Severed Limbs Do Not Mean A Winnable Case

Personal injuries are quite common. They can happen in the blink of an eye and be pretty severe. If someone is not careful, an injury could be a life altering event. Recently, a carpenter in Massachusetts attempted to file a personal injury case after cutting off his own thumb. However, the case was thrown out due to his own personal negligence. The homeowner, Lisa Stone, had her own general contractor who then hired William Aulson to be an independent contractor. The initial complaint from Aulson was that Stone simultaneously had other consultation work going on throughout her house at the same time Aulson was working. Aulson’s complaint stated that due to the other consultation happening, he did not have the proper space to work. Due to the lack of space, instead of having the buzz saw on a table for proper use, Aulson placed it on the floor where it was not properly restrained. Another party pulled on the saw’s power cord, causing it to jerk back and cut off Aulson’s thumb. Aulson argued that Stone should be held responsible for his thumb being severed and the case was taken to the appellate court. 

The Verdict
Ultimately, the court decided that it was not the responsibility of the homeowner to ensure Aulson’s safety. During their panel, the court stated, “Here, the homeowner’s contract with the general contractor expressly allocated responsibility for the renovation to the contractor…Pursuant to the contract, the contractor alone was required to furnish all materials, to perform all the work, to obtain all permits, and to ensure the work was completed in compliance with all building codes and other laws.” 

The panel also rejected Aulson’s argument that Stone breached her duty of care to lawful visitors at her residence. The panel included in their statements that the use of power tools with sharp and dangerous blades is considered to be an obvious danger. Furthermore, the fact that the saw was owned by Aulson purley made it his responsibility to not only bring it to the construction site, but to carefully operate it as well. The panel stated, “The homeowner did not direct how the employee used the saw, where the employee plugged in the saw, or the length or path of the extension cord used to power the saw. The employee alone determined to use the table saw on the ground rather than on a table. He chose to ‘freehand’ cut pine wood, using both hands on the wood and apparently nothing to restrain the saw itself…”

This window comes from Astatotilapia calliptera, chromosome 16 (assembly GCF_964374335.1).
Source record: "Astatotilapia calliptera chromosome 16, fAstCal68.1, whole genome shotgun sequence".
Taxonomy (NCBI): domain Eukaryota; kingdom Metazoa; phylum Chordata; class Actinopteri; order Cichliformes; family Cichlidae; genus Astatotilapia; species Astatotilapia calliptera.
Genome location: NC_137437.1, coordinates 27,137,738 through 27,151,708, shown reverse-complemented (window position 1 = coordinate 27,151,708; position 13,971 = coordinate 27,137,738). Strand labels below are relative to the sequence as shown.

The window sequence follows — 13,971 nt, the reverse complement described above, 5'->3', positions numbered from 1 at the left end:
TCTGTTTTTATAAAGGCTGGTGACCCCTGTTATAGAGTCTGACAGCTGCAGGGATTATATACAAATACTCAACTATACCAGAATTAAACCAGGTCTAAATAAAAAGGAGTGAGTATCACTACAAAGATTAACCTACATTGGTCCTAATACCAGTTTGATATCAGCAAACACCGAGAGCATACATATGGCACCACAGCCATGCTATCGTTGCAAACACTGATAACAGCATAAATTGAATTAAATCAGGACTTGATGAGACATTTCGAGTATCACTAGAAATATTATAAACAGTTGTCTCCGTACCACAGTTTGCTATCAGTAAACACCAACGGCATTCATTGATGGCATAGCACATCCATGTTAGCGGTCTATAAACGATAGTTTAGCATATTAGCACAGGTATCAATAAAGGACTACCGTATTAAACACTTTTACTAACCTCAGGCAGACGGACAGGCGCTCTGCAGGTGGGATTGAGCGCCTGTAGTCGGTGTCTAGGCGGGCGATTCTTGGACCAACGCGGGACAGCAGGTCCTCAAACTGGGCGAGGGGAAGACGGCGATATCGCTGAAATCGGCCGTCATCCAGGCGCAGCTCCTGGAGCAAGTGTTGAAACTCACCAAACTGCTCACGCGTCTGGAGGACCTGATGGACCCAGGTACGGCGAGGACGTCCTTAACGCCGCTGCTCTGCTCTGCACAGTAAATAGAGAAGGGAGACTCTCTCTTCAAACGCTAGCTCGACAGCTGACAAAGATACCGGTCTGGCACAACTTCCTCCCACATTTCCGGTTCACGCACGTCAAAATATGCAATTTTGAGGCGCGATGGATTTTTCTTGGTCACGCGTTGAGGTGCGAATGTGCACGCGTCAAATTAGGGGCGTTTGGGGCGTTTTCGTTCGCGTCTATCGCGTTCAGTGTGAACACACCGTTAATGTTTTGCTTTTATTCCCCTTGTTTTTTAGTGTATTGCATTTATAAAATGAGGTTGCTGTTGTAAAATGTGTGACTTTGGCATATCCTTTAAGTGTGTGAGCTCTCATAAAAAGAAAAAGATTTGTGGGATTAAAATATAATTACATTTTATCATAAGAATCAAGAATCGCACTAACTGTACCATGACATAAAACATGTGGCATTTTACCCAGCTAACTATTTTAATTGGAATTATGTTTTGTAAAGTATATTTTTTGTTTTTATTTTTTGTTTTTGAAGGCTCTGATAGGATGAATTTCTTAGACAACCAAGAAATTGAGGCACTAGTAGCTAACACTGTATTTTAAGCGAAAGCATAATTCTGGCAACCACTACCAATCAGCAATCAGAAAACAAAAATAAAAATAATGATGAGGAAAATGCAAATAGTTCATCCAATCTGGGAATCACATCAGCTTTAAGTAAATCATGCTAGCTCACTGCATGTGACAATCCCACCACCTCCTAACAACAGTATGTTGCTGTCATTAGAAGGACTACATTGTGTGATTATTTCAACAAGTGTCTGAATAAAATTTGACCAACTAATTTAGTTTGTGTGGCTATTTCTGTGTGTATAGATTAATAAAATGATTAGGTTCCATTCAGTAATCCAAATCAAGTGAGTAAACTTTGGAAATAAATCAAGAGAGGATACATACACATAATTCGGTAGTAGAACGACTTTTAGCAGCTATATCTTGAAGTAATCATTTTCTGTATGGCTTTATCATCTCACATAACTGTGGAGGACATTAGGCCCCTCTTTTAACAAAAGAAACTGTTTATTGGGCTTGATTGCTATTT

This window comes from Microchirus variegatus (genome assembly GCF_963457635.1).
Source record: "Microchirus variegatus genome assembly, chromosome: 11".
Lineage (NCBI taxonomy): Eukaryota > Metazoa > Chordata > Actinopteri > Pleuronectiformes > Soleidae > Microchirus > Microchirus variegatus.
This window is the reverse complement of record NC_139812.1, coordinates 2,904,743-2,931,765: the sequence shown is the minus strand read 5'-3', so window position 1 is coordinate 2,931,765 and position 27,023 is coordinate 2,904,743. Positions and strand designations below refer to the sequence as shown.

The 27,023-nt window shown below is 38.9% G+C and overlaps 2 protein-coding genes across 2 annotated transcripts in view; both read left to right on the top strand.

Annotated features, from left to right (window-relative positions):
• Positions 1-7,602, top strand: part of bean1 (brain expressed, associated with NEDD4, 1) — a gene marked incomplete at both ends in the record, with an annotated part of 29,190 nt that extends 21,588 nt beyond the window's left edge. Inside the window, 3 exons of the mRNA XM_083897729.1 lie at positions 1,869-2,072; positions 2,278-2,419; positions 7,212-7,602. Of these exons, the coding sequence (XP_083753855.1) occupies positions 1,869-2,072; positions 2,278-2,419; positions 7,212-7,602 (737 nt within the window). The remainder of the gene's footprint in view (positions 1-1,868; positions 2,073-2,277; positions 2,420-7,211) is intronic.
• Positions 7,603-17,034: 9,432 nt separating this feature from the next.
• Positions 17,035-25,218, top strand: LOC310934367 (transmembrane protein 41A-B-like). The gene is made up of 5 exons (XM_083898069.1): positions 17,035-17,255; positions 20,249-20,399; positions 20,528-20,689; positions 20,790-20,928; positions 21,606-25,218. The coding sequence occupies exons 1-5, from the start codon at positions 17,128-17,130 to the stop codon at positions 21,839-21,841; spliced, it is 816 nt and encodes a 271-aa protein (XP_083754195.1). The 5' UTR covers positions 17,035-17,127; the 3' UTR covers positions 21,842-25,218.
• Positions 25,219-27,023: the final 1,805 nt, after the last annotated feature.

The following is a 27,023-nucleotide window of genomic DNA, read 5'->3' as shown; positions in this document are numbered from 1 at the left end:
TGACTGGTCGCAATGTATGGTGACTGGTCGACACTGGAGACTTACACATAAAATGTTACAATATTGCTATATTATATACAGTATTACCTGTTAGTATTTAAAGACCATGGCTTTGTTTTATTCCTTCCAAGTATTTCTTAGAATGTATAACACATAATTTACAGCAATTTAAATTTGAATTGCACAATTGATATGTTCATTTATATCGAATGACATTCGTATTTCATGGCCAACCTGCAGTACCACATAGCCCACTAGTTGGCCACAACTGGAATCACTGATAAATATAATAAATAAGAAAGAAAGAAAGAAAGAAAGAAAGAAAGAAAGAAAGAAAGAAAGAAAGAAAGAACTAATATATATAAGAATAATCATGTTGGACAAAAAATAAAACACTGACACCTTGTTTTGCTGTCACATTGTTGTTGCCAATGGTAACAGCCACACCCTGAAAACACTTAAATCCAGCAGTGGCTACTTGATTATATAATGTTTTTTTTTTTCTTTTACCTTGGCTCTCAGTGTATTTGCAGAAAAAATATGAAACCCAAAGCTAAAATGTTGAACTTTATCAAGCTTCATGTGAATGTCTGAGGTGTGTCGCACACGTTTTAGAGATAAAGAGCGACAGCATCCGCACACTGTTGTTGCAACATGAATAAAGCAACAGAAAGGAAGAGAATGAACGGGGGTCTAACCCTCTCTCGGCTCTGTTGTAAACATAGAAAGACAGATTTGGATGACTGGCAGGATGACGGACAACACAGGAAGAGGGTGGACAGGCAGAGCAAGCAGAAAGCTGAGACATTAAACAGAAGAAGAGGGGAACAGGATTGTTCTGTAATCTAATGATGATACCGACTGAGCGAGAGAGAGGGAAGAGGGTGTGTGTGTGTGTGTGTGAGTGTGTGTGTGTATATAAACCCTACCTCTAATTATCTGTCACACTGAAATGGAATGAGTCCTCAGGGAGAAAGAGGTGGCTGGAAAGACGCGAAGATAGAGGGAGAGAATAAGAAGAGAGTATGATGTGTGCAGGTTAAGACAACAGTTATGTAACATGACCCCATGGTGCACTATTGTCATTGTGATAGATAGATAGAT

The Responsibility of the Individual
In the end, it comes down to it is not the homeowner’s responsibility to ensure that the workers are using their equipment safely and properly.  Power tools are generally known to be dangerous and need to be used with caution or they could lead to severe injuries on yourself or others. On his own behalf, Aulson decided to not use the power saw properly and, in the end, suffered the consequences of his actions. Hopefully in the future he will think twice about trying to freehand his work. 

Contact an Attorney

If you or someone you know has suffered an injury, contact a lawyer, like a personal injury lawyer or premises liability lawyer Kansas City, MO trusts from Royce Injury Attorneys, today to see if you might have a case.